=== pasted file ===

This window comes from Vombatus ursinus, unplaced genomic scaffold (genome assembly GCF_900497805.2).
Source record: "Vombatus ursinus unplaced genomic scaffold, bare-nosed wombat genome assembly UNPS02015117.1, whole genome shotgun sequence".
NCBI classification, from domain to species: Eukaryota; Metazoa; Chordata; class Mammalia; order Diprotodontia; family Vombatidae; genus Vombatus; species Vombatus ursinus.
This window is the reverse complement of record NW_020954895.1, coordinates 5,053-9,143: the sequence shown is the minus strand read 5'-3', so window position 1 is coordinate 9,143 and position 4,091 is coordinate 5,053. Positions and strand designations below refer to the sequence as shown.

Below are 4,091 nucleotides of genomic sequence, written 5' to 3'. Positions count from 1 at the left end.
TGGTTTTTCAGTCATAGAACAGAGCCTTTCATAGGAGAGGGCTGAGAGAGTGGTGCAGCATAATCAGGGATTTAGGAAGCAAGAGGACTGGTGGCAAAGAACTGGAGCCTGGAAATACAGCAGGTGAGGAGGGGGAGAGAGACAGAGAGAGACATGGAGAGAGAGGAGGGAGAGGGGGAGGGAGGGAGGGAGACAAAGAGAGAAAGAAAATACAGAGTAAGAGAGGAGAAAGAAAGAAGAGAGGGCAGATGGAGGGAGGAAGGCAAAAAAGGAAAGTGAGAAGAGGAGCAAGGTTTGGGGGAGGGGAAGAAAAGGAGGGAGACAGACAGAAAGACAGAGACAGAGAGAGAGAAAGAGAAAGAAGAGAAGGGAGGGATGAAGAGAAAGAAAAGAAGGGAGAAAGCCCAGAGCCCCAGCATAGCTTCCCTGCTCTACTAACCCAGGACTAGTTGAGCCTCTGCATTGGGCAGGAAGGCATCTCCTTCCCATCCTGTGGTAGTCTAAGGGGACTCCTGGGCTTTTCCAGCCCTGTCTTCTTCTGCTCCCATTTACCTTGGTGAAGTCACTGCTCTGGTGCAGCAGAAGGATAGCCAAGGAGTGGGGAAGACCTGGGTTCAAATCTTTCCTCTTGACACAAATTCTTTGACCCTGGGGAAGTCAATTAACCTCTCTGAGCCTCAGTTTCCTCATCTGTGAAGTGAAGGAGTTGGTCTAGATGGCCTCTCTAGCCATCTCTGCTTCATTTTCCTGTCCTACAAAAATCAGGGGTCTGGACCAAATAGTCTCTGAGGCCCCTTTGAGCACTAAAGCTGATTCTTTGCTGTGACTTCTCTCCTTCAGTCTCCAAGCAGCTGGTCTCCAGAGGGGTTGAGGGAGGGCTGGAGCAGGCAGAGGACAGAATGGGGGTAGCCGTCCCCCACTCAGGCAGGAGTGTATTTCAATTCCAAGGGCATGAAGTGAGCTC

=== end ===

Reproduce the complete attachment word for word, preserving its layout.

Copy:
This window comes from Vombatus ursinus, unplaced genomic scaffold (genome assembly GCF_900497805.2).
Source record: "Vombatus ursinus unplaced genomic scaffold, bare-nosed wombat genome assembly UNPS02015117.1, whole genome shotgun sequence".
NCBI classification, from domain to species: Eukaryota; Metazoa; Chordata; class Mammalia; order Diprotodontia; family Vombatidae; genus Vombatus; species Vombatus ursinus.
This window is the reverse complement of record NW_020954895.1, coordinates 5,053-9,143: the sequence shown is the minus strand read 5'-3', so window position 1 is coordinate 9,143 and position 4,091 is coordinate 5,053. Positions and strand designations below refer to the sequence as shown.

Below are 4,091 nucleotides of genomic sequence, written 5' to 3'. Positions count from 1 at the left end.
TGGTTTTTCAGTCATAGAACAGAGCCTTTCATAGGAGAGGGCTGAGAGAGTGGTGCAGCATAATCAGGGATTTAGGAAGCAAGAGGACTGGTGGCAAAGAACTGGAGCCTGGAAATACAGCAGGTGAGGAGGGGGAGAGAGACAGAGAGAGACATGGAGAGAGAGGAGGGAGAGGGGGAGGGAGGGAGGGAGACAAAGAGAGAAAGAAAATACAGAGTAAGAGAGGAGAAAGAAAGAAGAGAGGGCAGATGGAGGGAGGAAGGCAAAAAAGGAAAGTGAGAAGAGGAGCAAGGTTTGGGGGAGGGGAAGAAAAGGAGGGAGACAGACAGAAAGACAGAGACAGAGAGAGAGAAAGAGAAAGAAGAGAAGGGAGGGATGAAGAGAAAGAAAAGAAGGGAGAAAGCCCAGAGCCCCAGCATAGCTTCCCTGCTCTACTAACCCAGGACTAGTTGAGCCTCTGCATTGGGCAGGAAGGCATCTCCTTCCCATCCTGTGGTAGTCTAAGGGGACTCCTGGGCTTTTCCAGCCCTGTCTTCTTCTGCTCCCATTTACCTTGGTGAAGTCACTGCTCTGGTGCAGCAGAAGGATAGCCAAGGAGTGGGGAAGACCTGGGTTCAAATCTTTCCTCTTGACACAAATTCTTTGACCCTGGGGAAGTCAATTAACCTCTCTGAGCCTCAGTTTCCTCATCTGTGAAGTGAAGGAGTTGGTCTAGATGGCCTCTCTAGCCATCTCTGCTTCATTTTCCTGTCCTACAAAAATCAGGGGTCTGGACCAAATAGTCTCTGAGGCCCCTTTGAGCACTAAAGCTGATTCTTTGCTGTGACTTCTCTCCTTCAGTCTCCAAGCAGCTGGTCTCCAGAGGGGTTGAGGGAGGGCTGGAGCAGGCAGAGGACAGAATGGGGGTAGCCGTCCCCCACTCAGGCAGGAGTGTATTTCAATTCCAAGGGCATGAAGTGAGCTC